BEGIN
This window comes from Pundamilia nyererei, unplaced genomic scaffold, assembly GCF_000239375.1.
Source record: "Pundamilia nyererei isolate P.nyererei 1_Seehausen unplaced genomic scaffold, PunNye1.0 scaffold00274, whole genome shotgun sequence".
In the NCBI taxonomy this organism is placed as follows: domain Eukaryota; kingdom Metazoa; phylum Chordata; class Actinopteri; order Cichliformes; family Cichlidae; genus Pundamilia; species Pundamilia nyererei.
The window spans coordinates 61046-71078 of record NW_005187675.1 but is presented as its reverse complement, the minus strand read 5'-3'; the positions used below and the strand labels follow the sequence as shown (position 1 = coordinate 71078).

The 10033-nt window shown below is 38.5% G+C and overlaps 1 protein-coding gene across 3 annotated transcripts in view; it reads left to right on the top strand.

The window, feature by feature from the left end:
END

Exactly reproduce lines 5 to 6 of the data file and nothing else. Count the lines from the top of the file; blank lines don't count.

The 10033-nt window shown below is 38.5% G+C and overlaps 1 protein-coding gene across 3 annotated transcripts in view; it reads left to right on the top strand.

The window, feature by feature from the left end: